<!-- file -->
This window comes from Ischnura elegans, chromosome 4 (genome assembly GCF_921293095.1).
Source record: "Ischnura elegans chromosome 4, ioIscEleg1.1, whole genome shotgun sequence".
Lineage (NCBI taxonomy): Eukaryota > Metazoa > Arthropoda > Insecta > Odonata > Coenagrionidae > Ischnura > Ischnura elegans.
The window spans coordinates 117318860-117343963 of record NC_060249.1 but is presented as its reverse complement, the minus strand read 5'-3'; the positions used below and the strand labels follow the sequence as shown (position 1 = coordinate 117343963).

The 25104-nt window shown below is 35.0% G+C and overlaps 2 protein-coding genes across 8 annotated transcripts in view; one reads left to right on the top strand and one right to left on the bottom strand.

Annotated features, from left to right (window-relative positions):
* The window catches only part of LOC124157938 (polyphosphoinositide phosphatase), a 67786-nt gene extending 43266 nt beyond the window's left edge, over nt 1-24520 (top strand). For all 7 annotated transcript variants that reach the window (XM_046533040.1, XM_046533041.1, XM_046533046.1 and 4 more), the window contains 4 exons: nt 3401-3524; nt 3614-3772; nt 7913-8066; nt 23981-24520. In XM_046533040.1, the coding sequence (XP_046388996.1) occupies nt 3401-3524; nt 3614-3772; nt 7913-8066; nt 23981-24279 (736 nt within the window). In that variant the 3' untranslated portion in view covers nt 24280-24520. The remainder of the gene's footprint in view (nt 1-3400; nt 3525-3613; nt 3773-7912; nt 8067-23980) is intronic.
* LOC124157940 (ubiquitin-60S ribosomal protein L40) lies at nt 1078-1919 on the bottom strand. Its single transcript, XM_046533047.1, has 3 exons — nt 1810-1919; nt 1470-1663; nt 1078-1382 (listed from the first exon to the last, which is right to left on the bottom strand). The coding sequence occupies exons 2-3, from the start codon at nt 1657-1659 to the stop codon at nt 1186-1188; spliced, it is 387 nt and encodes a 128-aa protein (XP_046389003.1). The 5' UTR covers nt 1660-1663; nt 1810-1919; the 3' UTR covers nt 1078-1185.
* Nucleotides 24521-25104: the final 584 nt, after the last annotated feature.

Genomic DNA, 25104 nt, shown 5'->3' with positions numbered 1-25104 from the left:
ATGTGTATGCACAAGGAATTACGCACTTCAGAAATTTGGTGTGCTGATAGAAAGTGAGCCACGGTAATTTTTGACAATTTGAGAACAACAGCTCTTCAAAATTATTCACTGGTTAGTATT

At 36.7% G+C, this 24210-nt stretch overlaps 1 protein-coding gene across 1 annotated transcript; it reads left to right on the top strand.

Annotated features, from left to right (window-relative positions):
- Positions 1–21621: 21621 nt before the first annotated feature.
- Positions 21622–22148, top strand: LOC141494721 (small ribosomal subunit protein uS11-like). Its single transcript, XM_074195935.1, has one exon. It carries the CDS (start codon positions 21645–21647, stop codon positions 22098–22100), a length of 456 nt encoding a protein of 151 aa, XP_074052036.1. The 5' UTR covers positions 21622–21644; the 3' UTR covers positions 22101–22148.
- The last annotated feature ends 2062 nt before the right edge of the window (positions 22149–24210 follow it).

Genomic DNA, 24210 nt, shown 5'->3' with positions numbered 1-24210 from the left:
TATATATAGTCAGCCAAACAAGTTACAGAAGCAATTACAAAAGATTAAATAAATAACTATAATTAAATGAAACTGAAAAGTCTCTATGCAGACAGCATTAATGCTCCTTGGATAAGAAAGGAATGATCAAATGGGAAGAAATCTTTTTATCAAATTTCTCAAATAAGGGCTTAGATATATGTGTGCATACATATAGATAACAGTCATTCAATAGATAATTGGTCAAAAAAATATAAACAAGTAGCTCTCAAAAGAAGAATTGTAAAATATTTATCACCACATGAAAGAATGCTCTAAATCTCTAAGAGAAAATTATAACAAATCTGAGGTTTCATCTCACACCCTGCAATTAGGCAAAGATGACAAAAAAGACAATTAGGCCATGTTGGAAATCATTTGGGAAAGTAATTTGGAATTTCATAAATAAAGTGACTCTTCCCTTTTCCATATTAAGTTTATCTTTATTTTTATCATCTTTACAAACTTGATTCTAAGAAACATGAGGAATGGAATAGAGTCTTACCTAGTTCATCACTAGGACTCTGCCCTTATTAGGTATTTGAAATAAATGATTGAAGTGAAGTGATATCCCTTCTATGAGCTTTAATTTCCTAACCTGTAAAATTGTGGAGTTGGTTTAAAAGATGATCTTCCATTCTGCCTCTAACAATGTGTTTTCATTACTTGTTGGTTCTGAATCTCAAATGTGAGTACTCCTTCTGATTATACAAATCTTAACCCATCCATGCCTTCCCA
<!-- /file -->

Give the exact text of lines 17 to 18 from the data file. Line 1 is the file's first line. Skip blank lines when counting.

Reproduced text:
Genomic DNA, 24210 nt, shown 5'->3' with positions numbered 1-24210 from the left:
TATATATAGTCAGCCAAACAAGTTACAGAAGCAATTACAAAAGATTAAATAAATAACTATAATTAAATGAAACTGAAAAGTCTCTATGCAGACAGCATTAATGCTCCTTGGATAAGAAAGGAATGATCAAATGGGAAGAAATCTTTTTATCAAATTTCTCAAATAAGGGCTTAGATATATGTGTGCATACATATAGATAACAGTCATTCAATAGATAATTGGTCAAAAAAATATAAACAAGTAGCTCTCAAAAGAAGAATTGTAAAATATTTATCACCACATGAAAGAATGCTCTAAATCTCTAAGAGAAAATTATAACAAATCTGAGGTTTCATCTCACACCCTGCAATTAGGCAAAGATGACAAAAAAGACAATTAGGCCATGTTGGAAATCATTTGGGAAAGTAATTTGGAATTTCATAAATAAAGTGACTCTTCCCTTTTCCATATTAAGTTTATCTTTATTTTTATCATCTTTACAAACTTGATTCTAAGAAACATGAGGAATGGAATAGAGTCTTACCTAGTTCATCACTAGGACTCTGCCCTTATTAGGTATTTGAAATAAATGATTGAAGTGAAGTGATATCCCTTCTATGAGCTTTAATTTCCTAACCTGTAAAATTGTGGAGTTGGTTTAAAAGATGATCTTCCATTCTGCCTCTAACAATGTGTTTTCATTACTTGTTGGTTCTGAATCTCAAATGTGAGTACTCCTTCTGATTATACAAATCTTAACCCATCCATGCCTTCCCA